New trial begins for former state trooper accused of murder

By: Brendan Losinski | Advertiser Times | Published April 11, 2019

 A new trial for former Michigan State Police Trooper Mark Bessner, charged with second-degree murder and involuntary manslaughter in the death of 15-year-old Damon Grimes, began April 10 in 3rd Circuit Court in Detroit. The first trial for Bessner, seen here last October, resulted in a mistrial.

A new trial for former Michigan State Police Trooper Mark Bessner, charged with second-degree murder and involuntary manslaughter in the death of 15-year-old Damon Grimes, began April 10 in 3rd Circuit Court in Detroit. The first trial for Bessner, seen here last October, resulted in a mistrial.

File photo by Deb Jacques

DETROIT — On April 10 in 3rd Circuit Court, a new trial began in the case of former Michigan State Trooper Mark Bessner, who is charged with one count of second-degree murder and one count of involuntary manslaughter in the death of 15-year-old Detroit resident Damon Grimes.

On Aug. 26, 2017, Bessner and his partner, Ethan Berger, encountered Grimes illegally riding an all-terrain vehicle in the area of Rossini Drive and Gratiot Avenue in Detroit, and gave chase. Bessner fired his Taser at Grimes while both vehicles were going approximately 40 mph. Prosecutors said the shock of the Taser caused Grimes to lose control of the vehicle and crash into a parked car, which brought about his death.

The first trial on the same charges ended in a mistrial after a jury failed to reach a consensus after three days of deliberations last October.

Wayne County Assistant Prosecutor Matthew Penney made his opening remarks to begin the new trial. He argued that deploying the Taser was a willing act on the part of Bessner, that it was not a reasonable action on Bessner’s part — and was contrary to the Michigan State Police’s instruction on Taser deployment — and that Bessner knew he would cause great bodily harm by deploying the Taser in the manner he did.

“Damon was a vulnerable rider who had no helmet on,” said Penney. “If someone throws a football at you, pokes you with a stick, or shouts at you, that could distract you and cause you to lose control. But Mark Bessner didn’t throw a football at Damon Grimes or poke him with a stick or shout at him. He chose to incapacitate Damon Grimes and prevent him from controlling his vehicle.”

The prosecution said it will be showing the jury the dashboard camera footage from Bessner’s car, which shows the chase.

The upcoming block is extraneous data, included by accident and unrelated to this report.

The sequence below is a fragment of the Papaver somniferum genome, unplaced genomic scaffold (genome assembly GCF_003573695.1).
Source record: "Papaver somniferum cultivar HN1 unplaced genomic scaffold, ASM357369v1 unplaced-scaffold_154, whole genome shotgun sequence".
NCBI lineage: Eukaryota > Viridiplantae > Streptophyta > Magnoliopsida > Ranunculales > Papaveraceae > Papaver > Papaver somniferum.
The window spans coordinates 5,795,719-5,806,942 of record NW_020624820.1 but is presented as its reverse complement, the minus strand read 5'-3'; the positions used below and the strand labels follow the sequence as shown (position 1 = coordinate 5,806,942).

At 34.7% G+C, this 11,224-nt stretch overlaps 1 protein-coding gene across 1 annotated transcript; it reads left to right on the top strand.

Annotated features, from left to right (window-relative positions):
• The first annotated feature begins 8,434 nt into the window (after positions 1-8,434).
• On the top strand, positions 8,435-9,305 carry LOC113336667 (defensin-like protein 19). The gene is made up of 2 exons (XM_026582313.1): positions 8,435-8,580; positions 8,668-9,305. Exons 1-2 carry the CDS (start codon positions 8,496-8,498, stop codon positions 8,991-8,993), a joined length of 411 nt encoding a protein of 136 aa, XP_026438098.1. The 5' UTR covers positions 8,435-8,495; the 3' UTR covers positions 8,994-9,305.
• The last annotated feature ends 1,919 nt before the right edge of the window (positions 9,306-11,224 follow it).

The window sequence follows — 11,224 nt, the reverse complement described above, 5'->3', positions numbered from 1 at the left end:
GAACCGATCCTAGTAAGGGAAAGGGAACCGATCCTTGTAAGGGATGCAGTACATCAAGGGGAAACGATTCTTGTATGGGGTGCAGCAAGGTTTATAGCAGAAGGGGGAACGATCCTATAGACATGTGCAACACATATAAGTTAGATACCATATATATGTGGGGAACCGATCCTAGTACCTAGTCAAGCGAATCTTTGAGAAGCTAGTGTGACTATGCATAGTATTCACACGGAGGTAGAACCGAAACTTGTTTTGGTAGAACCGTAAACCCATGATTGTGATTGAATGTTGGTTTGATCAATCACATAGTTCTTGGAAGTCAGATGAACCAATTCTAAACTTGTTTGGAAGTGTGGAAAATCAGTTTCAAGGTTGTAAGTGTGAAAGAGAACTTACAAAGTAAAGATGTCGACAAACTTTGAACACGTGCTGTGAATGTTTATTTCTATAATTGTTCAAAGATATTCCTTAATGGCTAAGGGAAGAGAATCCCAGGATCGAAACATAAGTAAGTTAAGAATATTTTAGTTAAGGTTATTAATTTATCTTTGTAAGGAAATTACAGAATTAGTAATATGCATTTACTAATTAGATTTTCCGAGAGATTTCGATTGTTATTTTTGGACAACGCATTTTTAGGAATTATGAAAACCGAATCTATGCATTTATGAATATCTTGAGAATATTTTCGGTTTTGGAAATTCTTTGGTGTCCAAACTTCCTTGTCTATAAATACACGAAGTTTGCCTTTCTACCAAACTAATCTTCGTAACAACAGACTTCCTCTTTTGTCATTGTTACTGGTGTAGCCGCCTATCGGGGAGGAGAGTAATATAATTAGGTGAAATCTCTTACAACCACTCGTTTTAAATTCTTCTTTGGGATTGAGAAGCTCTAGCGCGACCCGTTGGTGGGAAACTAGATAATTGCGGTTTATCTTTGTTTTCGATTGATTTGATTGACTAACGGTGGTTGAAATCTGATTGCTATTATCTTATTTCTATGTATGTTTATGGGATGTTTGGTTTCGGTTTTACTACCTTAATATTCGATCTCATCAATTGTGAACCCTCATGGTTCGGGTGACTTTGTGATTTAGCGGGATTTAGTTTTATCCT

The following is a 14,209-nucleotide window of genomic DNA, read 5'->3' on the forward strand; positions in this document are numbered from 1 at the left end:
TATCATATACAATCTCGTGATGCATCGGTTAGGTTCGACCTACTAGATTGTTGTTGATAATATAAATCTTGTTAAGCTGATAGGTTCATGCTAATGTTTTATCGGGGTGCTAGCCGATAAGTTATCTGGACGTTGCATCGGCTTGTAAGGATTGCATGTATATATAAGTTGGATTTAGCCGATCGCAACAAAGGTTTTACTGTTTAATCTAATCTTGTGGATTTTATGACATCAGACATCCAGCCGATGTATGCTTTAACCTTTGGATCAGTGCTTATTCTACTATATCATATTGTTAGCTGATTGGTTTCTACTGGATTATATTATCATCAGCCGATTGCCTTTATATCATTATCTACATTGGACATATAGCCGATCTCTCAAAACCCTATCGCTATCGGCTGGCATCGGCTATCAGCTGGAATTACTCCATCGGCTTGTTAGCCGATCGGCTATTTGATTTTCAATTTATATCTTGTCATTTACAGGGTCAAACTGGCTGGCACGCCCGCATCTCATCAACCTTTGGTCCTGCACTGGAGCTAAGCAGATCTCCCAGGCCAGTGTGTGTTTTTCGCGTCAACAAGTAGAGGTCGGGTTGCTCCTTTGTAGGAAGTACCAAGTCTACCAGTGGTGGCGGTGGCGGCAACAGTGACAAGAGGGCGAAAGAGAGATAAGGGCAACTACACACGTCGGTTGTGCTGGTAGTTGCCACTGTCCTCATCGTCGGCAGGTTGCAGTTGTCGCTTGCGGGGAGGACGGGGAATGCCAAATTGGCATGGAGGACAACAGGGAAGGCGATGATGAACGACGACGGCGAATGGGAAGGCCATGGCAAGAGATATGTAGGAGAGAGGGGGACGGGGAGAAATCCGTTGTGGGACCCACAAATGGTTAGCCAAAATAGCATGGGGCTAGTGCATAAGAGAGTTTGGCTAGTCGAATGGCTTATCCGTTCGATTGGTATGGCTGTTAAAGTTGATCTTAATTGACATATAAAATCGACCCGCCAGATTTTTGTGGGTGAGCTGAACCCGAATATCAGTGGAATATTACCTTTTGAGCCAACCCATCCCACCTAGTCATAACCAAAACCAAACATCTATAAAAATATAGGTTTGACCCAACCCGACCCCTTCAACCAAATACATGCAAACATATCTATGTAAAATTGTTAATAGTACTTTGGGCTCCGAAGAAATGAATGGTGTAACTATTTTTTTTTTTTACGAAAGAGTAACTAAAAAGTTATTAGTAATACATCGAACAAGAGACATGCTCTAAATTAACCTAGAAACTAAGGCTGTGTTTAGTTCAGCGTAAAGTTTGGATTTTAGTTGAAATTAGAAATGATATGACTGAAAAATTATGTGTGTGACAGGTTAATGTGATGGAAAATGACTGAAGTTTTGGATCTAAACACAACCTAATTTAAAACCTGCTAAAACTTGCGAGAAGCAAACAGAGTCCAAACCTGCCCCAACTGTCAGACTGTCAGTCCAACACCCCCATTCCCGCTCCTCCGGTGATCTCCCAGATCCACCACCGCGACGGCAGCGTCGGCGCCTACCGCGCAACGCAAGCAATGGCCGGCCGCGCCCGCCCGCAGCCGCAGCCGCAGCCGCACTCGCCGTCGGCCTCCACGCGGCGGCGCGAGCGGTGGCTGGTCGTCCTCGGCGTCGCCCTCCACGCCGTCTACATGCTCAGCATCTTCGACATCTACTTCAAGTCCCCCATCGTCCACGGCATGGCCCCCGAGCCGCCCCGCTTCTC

The prosecution also said it would be showing a second video from Aug. 12, 2017, of another pursuit involving Bessner in which Bessner can be heard saying of that ATV riding suspect, “I wish we could have gotten close enough to Tase him when he stopped.”

The defense maintains that Bessner and Berger saw Grimes reaching for his waistband during the chase and they believed he was going for a weapon. 

“(What Penney said) is about a quarter of what happened on Aug. 26,” defense attorney Rochard Convertino said of Penney’s opening statement. “(For the police), their lives are at stake every day. That’s why they’re given body armor, batons and Tasers — to protect the public, but Mr. Bessner also has a right to defend himself.”

Additionally, Convertino said in his opening remarks that it was Grimes who initiated the chase and Berger who was driving the police cruiser, arguing that the situation was one Bessner had little control over.

“Damon Grimes chose not to comply, Damon Grimes chose to initiate this chase and Damon Grimes chose to ride a dangerous, unstable vehicle,” said Convertino. “When a (state) trooper or Detroit police officer is trained in what is called the use of force continuum, they are taught when someone comes up on an officer in an aggressive stance that they can use deadly force. … Damon Grimes drove right at the patrol car, which was different than any other ATV encounter they had previously experienced.”

Convertino stressed that the prosecution has to prove the charge of murder beyond a reasonable doubt for it to be a legally justifiable verdict, and Convertino said “this is a case full of doubts.”

“Mr. Penney has to prove each element of this case beyond a reasonable doubt,” Convertino said. “Mr. Penny must prove Mr. Bessner didn’t have a right to defend himself. He also must prove this death was a direct result of his actions and that his act was a substantial portion of why that ATV crashed.”

Penney said that Bessner was trained to assess quickly changing circumstances and react appropriately.

“He was trained to assess a situation and ask if he was putting the other person at risk of harm,” Penney said. “Was it reasonable to shoot a Taser at an ATV rider? That is the question (the jury) should be asking after each part of the testimony.”

Additionally, Penney argued that at no point in the video can Grimes be seen reaching for his waistband, nor did either of the troopers make any remark about fearing he was reaching for a weapon during the chase or immediately after.

“The video goes on for six minutes after the crash, and you can hear the radio chatter on Ethan Berger’s body mic,” Penney said. “What you don’t hear is any threat reported and no report of weapons being suspected. So why? Why use this kind of force?”

Call Staff Writer Brendan Losinski at (586) 498-1068.